this image shows a person performing a diabetic prick test to test blood sugar levels. It shows a glucose testing machine and a testing strip it also shows a drop of blood on the finger next to the persons ring finger.

Caring For A Diabetic Wound

a diabetic testing kit

Caring For a Diabetic Wound.

Diabetic wounds.

Diabetic wounds on the feet are especially concerning as sensation is reduced and the injury may not be felt. Properly caring for a diabetic wound is extremely important.

Regardless of how small or superficial any diabetic wound need prompt medical attention. Caring for a diabetic wound may help avoid infection and promote healing.

1 in 2o in the UK is diabetic!

One in 20 of the UK population is being treated for diabetes according to Diabetes UK which also estimates 850,000 people have the condition and are undiagnosed.

The most common type, affecting 85%-95% of those with diabetes, is type 2 diabetes where cases have increased significantly in the UK. Experts attribute this rise to diet and obesity.

Diabetes is a long-term condition where the body can’t use glucose, or sugar, correctly. Type 2 diabetes is treated with medications such as semaglutide (more here) that work to increase insulin excretion when blood sugar is high, along with losing weight, eating well, and exercising.

Diabetes can cause a number of complications, including some that make it harder for wounds to heal. These include:

  • Nerve damage (neuropathy). When you have neuropathy, you may not feel the pain of a cut or blister until it has grown worse or become infected.
  • Weakened immune system. When the body’s natural defences are down, even a minor wound may become infected.
  • Narrow arteries. People with clogged arteries in their legs are more likely to develop wounds, have severe wound infections, and have problems healing. Narrowed arteries make it harder for blood to get to the wound. Blood flow promotes healing, so anything that blocks it can make wounds more likely to become infected.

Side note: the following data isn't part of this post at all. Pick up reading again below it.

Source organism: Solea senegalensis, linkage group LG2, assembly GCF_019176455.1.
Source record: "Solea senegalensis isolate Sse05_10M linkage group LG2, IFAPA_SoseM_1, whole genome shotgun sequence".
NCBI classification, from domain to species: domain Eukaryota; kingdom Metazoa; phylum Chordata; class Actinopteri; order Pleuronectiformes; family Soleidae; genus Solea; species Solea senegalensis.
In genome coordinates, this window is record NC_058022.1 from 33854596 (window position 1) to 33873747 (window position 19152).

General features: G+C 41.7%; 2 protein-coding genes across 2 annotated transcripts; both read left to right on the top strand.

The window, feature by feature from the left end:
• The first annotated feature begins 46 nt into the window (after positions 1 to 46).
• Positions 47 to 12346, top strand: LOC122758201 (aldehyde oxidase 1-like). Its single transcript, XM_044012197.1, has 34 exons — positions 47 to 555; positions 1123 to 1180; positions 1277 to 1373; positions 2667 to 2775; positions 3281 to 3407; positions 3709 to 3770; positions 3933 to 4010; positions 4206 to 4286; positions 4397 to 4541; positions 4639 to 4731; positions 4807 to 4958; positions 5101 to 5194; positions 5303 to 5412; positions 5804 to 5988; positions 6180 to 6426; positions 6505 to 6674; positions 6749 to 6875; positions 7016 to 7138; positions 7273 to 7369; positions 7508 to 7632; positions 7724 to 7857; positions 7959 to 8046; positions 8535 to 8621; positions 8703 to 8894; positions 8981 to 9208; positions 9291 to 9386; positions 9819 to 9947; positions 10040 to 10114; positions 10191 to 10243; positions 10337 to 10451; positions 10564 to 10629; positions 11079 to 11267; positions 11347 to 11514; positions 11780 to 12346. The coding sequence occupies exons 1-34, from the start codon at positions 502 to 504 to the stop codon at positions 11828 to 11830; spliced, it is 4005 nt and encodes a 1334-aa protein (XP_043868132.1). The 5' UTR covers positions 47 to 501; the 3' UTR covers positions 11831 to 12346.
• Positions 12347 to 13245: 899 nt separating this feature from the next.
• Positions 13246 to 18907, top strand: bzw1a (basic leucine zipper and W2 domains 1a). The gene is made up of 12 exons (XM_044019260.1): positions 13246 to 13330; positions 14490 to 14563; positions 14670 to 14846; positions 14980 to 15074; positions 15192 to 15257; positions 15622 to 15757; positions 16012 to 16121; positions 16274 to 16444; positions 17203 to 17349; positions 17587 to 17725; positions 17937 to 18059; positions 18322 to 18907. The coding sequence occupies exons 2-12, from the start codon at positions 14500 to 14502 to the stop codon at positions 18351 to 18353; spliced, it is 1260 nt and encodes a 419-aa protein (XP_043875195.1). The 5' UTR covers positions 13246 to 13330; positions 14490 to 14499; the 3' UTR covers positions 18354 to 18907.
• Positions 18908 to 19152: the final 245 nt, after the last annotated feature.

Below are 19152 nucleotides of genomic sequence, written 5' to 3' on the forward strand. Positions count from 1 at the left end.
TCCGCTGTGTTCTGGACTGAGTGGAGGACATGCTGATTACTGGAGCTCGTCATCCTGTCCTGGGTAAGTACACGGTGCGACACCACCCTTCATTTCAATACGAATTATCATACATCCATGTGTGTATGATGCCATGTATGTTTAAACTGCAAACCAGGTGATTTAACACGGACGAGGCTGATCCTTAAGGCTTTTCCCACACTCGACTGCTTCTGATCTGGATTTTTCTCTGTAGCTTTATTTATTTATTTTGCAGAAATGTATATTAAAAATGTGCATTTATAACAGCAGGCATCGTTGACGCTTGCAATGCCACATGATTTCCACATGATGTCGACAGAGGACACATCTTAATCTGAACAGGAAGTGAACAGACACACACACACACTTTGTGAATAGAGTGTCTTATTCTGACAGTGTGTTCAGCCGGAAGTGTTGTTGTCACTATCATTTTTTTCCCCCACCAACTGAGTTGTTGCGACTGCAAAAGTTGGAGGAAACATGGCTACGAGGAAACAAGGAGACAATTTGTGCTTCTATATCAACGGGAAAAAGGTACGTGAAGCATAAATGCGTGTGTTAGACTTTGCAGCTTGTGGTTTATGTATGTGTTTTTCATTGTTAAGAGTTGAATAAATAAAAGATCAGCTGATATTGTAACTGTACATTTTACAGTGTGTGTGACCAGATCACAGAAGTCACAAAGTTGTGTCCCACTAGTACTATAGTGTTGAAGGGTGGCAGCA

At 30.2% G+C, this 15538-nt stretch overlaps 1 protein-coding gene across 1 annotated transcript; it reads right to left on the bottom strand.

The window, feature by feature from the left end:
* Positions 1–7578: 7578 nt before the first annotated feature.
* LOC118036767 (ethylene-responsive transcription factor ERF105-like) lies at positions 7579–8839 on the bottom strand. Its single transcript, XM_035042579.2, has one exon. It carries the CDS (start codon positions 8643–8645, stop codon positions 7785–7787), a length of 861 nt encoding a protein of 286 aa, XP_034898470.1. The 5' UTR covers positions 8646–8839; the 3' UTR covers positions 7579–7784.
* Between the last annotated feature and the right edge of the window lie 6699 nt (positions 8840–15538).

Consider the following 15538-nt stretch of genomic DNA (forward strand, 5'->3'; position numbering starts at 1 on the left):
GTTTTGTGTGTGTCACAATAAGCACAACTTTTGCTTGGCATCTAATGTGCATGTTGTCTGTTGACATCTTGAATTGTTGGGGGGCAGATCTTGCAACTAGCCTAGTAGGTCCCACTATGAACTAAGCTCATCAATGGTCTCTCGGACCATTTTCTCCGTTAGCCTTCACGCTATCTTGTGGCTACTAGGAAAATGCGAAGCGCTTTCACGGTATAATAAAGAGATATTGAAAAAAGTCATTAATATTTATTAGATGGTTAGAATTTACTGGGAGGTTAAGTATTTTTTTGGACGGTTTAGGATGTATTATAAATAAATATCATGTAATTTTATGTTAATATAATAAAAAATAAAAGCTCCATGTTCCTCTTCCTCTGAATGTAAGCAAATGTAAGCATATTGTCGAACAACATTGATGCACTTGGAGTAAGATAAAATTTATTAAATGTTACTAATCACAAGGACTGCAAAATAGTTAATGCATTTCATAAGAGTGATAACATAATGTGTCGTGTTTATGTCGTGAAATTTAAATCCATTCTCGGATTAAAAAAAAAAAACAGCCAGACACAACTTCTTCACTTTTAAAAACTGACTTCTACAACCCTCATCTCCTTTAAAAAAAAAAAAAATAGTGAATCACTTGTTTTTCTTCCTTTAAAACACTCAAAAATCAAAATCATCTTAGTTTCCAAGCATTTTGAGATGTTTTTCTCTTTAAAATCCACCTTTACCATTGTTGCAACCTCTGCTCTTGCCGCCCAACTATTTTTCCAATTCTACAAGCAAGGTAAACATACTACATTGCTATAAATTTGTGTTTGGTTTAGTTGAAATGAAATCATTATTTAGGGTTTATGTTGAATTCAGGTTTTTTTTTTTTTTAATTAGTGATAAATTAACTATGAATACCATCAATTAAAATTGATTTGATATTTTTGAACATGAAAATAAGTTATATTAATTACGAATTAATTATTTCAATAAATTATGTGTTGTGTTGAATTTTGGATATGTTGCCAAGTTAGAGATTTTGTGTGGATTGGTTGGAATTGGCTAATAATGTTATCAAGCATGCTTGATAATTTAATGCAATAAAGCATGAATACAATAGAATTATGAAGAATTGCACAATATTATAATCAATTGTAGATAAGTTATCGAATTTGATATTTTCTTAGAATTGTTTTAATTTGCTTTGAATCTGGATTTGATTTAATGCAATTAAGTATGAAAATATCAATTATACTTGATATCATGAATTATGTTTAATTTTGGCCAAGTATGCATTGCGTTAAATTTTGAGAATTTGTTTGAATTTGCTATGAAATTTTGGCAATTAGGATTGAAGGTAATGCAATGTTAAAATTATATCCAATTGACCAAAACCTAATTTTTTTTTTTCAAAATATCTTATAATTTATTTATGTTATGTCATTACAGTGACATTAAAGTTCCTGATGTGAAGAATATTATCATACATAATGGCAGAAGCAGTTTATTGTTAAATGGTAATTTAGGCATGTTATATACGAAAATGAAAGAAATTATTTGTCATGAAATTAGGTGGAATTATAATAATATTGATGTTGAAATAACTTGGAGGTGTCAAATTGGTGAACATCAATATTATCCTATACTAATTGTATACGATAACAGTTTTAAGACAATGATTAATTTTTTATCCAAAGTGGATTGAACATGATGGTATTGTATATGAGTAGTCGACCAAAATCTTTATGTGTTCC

Caring for a Diabetic wound

If you notice a wound, no matter how small, take the following steps to avoid infection and promote healing:

  • Take care of the wound immediately. Even a minor wound can become infected if bacteria are allowed to build up after injury.
  • Clean the wound. Rinse the wound under running water to remove dirt.
  • Apply antibiotic ointment to prevent infection, and cover the wound with a sterile bandage.
  • Ensure someone changes the bandage daily, and use soap to clean the skin around the wound.
  • Make sure someone checks daily for any signs of infection.
  • See your doctor. Don’t take any chances – get a doctor to check minor skin problems or areas of redness before they turn into larger problems.  It is easier to treat a minor skin problem before it becomes serious.
  • Keep off it as it heals. The bottom of the foot is a very common place for people with diabetes to develop calluses and blisters. It is important to keep pressure off the sole as much as possible to give it a better chance of healing.

Award-winning blogger and former care columnist for Devon Life magazine. I am passionate about helping elderly people and people with dementia live purposeful and independent lives.
Designer of the Dementia Assistance Card and Points Of Light award recipient, Caron hopes to help carers when resources are limited and demand is ever-increasing. I am here to support you.

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